Hot gases through the regenerator enter the water boiler and then through the heat exchanger into the chimney. Water circulation is organized between the hot water boiler and the central heat point (CHP) using network pumps. The liquid heated in the boiler enters the central heating point to which consumers are connected. The thermodynamic cycle of a gas turbine plant consists of adiabatic air compression in the compressor, isobaric heat supply in the combustion chamber, adiabatic expansion of the working fluid in a gas turbine, isobaric heat removal.
Natural gas is used as a fuel for gas turbines.In the emergency mode, in the event of a gas supply shutdown, the GTU is transferred to partial load, and diesel or liquefied gases (propane-butane) are used as backup fuel. Possible options for the gas turbine installation: electricity supply or combined supply of electricity and thermal energy.
The production of electricity with the simultaneous generation of associated heat energy is called cogeneration. This technology can significantly improve the economic efficiency of fuel use. Depending on the needs, the gas turbine unit can additionally be equipped with water boilers or steam boilers. This makes it possible to get hot water or steam of different pressure.
With optimal use of two types of energy, the maximum economic effect of cogeneration is achieved, and the fuel utilization factor (KIT) reaches 90%. In this case, the heat of the exhaust gases and the thermal energy from the cooling system of the units, which rotate the electric generators (in fact, the waste energy), is used for its intended purpose. If necessary, recyclable heat can be used to produce cold in absorption machines (trigeneration).The cogeneration system consists of four key parts: primary engine (gas turbine), electric generator, heat recovery system, control and monitoring system.
There are two main modes of operation in which gas turbine plants are operated:
- Stationary. In this mode, the turbine operates at a fixed nominal or partial load. Until recently, the stationary mode was the main one for GTU. The turbine was shut down several times a year for scheduled repairs or in case of malfunctions.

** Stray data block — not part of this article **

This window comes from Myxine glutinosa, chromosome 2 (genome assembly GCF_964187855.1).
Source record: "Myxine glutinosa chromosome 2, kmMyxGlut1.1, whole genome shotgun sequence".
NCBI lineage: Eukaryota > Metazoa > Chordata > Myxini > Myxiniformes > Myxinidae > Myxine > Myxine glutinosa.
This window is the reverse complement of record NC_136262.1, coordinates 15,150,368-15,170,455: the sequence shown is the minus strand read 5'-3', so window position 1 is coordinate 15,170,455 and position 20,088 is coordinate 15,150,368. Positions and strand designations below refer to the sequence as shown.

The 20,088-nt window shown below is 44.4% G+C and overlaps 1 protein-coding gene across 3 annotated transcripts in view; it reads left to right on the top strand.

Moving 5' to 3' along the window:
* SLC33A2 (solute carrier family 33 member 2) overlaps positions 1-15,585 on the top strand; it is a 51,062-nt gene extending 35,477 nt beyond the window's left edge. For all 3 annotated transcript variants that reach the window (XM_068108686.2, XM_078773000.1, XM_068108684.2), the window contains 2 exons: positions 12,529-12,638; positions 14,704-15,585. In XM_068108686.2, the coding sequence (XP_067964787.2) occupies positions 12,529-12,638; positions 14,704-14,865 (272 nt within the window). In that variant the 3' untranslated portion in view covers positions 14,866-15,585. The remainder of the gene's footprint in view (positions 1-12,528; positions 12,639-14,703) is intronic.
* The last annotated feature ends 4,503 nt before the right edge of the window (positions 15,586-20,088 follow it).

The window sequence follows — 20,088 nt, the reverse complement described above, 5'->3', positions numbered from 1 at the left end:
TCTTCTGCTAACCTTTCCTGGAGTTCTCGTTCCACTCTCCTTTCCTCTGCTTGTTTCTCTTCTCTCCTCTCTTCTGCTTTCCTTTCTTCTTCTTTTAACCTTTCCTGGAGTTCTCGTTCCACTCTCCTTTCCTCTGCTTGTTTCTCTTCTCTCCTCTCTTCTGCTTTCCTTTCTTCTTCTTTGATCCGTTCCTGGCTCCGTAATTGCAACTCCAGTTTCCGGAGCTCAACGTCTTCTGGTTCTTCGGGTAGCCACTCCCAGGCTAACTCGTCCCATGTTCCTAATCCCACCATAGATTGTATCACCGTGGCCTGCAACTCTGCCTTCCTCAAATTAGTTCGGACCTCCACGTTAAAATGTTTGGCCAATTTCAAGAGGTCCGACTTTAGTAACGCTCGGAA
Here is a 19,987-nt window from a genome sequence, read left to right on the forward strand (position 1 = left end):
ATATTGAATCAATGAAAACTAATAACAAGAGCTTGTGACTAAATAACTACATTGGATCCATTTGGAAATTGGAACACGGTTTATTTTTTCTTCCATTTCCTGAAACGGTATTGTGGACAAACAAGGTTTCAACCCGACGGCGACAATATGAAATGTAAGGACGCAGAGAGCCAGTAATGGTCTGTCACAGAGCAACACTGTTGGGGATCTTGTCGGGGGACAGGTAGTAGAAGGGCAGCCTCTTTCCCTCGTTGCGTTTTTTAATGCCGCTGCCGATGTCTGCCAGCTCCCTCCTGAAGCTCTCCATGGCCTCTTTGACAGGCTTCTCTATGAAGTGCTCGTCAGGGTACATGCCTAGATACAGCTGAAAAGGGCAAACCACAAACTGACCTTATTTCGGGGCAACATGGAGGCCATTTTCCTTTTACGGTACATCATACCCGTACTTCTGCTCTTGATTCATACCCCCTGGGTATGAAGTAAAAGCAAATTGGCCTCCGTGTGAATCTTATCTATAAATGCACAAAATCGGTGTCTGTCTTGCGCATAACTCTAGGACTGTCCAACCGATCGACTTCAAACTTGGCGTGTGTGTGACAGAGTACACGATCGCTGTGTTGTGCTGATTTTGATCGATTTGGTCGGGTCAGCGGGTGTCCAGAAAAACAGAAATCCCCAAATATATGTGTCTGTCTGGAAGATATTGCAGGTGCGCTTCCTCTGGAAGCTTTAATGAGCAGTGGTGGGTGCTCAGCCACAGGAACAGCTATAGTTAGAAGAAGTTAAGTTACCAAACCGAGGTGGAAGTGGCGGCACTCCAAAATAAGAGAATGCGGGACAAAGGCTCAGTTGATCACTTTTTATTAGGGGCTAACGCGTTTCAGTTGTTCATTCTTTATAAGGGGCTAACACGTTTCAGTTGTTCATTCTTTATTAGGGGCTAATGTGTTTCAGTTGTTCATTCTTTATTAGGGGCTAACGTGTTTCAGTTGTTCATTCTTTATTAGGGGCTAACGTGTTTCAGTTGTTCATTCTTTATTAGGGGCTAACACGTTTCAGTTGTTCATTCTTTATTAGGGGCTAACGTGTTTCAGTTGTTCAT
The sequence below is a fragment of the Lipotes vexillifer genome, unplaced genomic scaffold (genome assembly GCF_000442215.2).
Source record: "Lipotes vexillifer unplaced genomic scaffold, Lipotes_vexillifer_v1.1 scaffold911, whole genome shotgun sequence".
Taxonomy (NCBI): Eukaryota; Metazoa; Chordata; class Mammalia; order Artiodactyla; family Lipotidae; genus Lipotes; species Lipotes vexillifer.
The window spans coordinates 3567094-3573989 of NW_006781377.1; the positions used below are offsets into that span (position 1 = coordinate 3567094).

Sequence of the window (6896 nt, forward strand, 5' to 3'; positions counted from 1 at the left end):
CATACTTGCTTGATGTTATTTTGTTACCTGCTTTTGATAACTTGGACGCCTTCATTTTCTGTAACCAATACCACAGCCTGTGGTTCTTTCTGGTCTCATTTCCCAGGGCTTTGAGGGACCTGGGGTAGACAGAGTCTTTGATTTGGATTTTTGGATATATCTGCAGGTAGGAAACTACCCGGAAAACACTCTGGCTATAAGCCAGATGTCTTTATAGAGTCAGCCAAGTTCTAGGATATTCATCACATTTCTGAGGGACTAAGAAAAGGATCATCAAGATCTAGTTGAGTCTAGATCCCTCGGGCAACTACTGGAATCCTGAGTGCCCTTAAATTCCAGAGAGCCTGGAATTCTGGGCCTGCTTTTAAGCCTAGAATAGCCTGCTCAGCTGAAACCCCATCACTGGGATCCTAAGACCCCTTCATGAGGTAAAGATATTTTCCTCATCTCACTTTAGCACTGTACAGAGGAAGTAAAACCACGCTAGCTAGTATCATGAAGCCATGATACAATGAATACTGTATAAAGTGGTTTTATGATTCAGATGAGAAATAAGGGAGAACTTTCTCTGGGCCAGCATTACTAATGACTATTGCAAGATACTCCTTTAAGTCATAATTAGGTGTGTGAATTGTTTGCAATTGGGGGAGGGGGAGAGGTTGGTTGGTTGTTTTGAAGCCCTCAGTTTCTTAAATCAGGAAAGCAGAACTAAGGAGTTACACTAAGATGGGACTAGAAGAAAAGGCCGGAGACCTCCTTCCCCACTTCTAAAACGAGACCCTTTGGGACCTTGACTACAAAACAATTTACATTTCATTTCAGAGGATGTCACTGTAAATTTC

- Variable mode provides the ability to change the power of GTU. The need to change the mode of operation of the turbine can be caused by one of two reasons: if the power consumed by the generator has changed due to a change in the consumer load connected to it, and if the atmospheric pressure and temperature of the air drawn in by the compressor changed. Non-stationary modes, with the most difficult ones, include stopping and starting a gas turbine unit. In the latter, the gas turbine engine operator must perform numerous operations before the first rotor thrust.Before the full start of the installation is carried out preliminary promotion of the rotor.
Changing the mode of operation of the installation is carried out by adjusting the supply of fuel to the combustion chamber. The main task of managing a gas turbine is to provide the necessary power. An exception is the gas turbine power plant, for which the main control task is the constancy of the frequency of growth associated with the turbine of an electric generator.
In stationary power engineering, gas turbines are used for various purposes. As the main drive motors of electric generators in thermal power plants, gas turbine installations are used mainly in areas with a sufficient amount of natural gas. Due to the possibility of quick start-up, GTU are widely used to cover peak loads in power systems during periods of maximum energy consumption. Redundant gas turbine units provide internal needs of thermal power plants during the shutdown of the main equipment.